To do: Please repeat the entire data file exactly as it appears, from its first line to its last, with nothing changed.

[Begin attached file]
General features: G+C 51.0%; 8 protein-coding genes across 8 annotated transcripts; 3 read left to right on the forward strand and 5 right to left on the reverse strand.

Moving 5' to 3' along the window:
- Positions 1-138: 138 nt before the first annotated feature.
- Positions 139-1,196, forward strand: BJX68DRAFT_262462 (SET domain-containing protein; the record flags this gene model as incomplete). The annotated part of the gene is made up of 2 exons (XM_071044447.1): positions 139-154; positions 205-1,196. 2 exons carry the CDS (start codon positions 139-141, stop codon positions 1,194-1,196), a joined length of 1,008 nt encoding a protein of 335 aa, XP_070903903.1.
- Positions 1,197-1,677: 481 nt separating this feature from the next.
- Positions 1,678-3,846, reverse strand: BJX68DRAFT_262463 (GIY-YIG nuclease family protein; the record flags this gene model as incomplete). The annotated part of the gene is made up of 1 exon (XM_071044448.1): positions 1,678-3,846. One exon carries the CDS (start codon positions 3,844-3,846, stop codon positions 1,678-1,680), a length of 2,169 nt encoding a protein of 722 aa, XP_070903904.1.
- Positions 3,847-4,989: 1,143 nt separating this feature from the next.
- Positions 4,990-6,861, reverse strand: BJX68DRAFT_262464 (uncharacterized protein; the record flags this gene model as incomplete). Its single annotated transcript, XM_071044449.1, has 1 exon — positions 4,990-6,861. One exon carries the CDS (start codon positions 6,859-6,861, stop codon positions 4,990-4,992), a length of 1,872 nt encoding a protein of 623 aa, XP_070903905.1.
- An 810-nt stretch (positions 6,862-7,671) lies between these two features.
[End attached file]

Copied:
General features: G+C 51.0%; 8 protein-coding genes across 8 annotated transcripts; 3 read left to right on the forward strand and 5 right to left on the reverse strand.

Moving 5' to 3' along the window:
- Positions 1-138: 138 nt before the first annotated feature.
- Positions 139-1,196, forward strand: BJX68DRAFT_262462 (SET domain-containing protein; the record flags this gene model as incomplete). The annotated part of the gene is made up of 2 exons (XM_071044447.1): positions 139-154; positions 205-1,196. 2 exons carry the CDS (start codon positions 139-141, stop codon positions 1,194-1,196), a joined length of 1,008 nt encoding a protein of 335 aa, XP_070903903.1.
- Positions 1,197-1,677: 481 nt separating this feature from the next.
- Positions 1,678-3,846, reverse strand: BJX68DRAFT_262463 (GIY-YIG nuclease family protein; the record flags this gene model as incomplete). The annotated part of the gene is made up of 1 exon (XM_071044448.1): positions 1,678-3,846. One exon carries the CDS (start codon positions 3,844-3,846, stop codon positions 1,678-1,680), a length of 2,169 nt encoding a protein of 722 aa, XP_070903904.1.
- Positions 3,847-4,989: 1,143 nt separating this feature from the next.
- Positions 4,990-6,861, reverse strand: BJX68DRAFT_262464 (uncharacterized protein; the record flags this gene model as incomplete). Its single annotated transcript, XM_071044449.1, has 1 exon — positions 4,990-6,861. One exon carries the CDS (start codon positions 6,859-6,861, stop codon positions 4,990-4,992), a length of 1,872 nt encoding a protein of 623 aa, XP_070903905.1.
- An 810-nt stretch (positions 6,862-7,671) lies between these two features.